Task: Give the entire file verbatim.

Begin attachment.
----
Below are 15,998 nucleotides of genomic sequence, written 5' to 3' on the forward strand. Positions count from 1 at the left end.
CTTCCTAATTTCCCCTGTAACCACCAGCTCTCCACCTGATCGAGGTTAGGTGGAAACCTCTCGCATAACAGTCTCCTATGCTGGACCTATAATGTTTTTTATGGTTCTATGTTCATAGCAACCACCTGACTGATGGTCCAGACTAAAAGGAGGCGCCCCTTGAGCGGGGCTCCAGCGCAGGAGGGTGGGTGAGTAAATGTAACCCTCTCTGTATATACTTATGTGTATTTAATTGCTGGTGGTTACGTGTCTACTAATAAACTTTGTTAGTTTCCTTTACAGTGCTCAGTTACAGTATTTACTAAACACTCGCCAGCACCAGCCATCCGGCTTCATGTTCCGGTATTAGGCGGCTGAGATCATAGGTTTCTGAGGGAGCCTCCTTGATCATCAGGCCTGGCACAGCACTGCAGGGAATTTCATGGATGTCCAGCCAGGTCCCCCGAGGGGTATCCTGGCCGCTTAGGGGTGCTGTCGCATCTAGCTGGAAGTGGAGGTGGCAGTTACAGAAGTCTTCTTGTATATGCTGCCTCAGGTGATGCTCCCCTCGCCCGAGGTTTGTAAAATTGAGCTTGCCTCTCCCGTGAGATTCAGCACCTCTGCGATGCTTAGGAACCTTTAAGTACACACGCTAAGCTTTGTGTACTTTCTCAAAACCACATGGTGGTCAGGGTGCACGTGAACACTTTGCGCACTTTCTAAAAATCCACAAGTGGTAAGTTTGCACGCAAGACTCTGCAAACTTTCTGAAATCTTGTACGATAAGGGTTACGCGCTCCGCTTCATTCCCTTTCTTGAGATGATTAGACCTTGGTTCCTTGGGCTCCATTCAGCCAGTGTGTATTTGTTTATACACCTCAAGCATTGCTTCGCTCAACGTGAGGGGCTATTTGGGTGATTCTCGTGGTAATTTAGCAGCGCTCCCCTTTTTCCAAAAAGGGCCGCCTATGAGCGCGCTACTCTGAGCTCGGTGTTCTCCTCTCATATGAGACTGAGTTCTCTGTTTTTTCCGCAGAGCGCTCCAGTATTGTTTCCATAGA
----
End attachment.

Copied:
Below are 15,998 nucleotides of genomic sequence, written 5' to 3' on the forward strand. Positions count from 1 at the left end.
CTTCCTAATTTCCCCTGTAACCACCAGCTCTCCACCTGATCGAGGTTAGGTGGAAACCTCTCGCATAACAGTCTCCTATGCTGGACCTATAATGTTTTTTATGGTTCTATGTTCATAGCAACCACCTGACTGATGGTCCAGACTAAAAGGAGGCGCCCCTTGAGCGGGGCTCCAGCGCAGGAGGGTGGGTGAGTAAATGTAACCCTCTCTGTATATACTTATGTGTATTTAATTGCTGGTGGTTACGTGTCTACTAATAAACTTTGTTAGTTTCCTTTACAGTGCTCAGTTACAGTATTTACTAAACACTCGCCAGCACCAGCCATCCGGCTTCATGTTCCGGTATTAGGCGGCTGAGATCATAGGTTTCTGAGGGAGCCTCCTTGATCATCAGGCCTGGCACAGCACTGCAGGGAATTTCATGGATGTCCAGCCAGGTCCCCCGAGGGGTATCCTGGCCGCTTAGGGGTGCTGTCGCATCTAGCTGGAAGTGGAGGTGGCAGTTACAGAAGTCTTCTTGTATATGCTGCCTCAGGTGATGCTCCCCTCGCCCGAGGTTTGTAAAATTGAGCTTGCCTCTCCCGTGAGATTCAGCACCTCTGCGATGCTTAGGAACCTTTAAGTACACACGCTAAGCTTTGTGTACTTTCTCAAAACCACATGGTGGTCAGGGTGCACGTGAACACTTTGCGCACTTTCTAAAAATCCACAAGTGGTAAGTTTGCACGCAAGACTCTGCAAACTTTCTGAAATCTTGTACGATAAGGGTTACGCGCTCCGCTTCATTCCCTTTCTTGAGATGATTAGACCTTGGTTCCTTGGGCTCCATTCAGCCAGTGTGTATTTGTTTATACACCTCAAGCATTGCTTCGCTCAACGTGAGGGGCTATTTGGGTGATTCTCGTGGTAATTTAGCAGCGCTCCCCTTTTTCCAAAAAGGGCCGCCTATGAGCGCGCTACTCTGAGCTCGGTGTTCTCCTCTCATATGAGACTGAGTTCTCTGTTTTTTCCGCAGAGCGCTCCAGTATTGTTTCCATAGA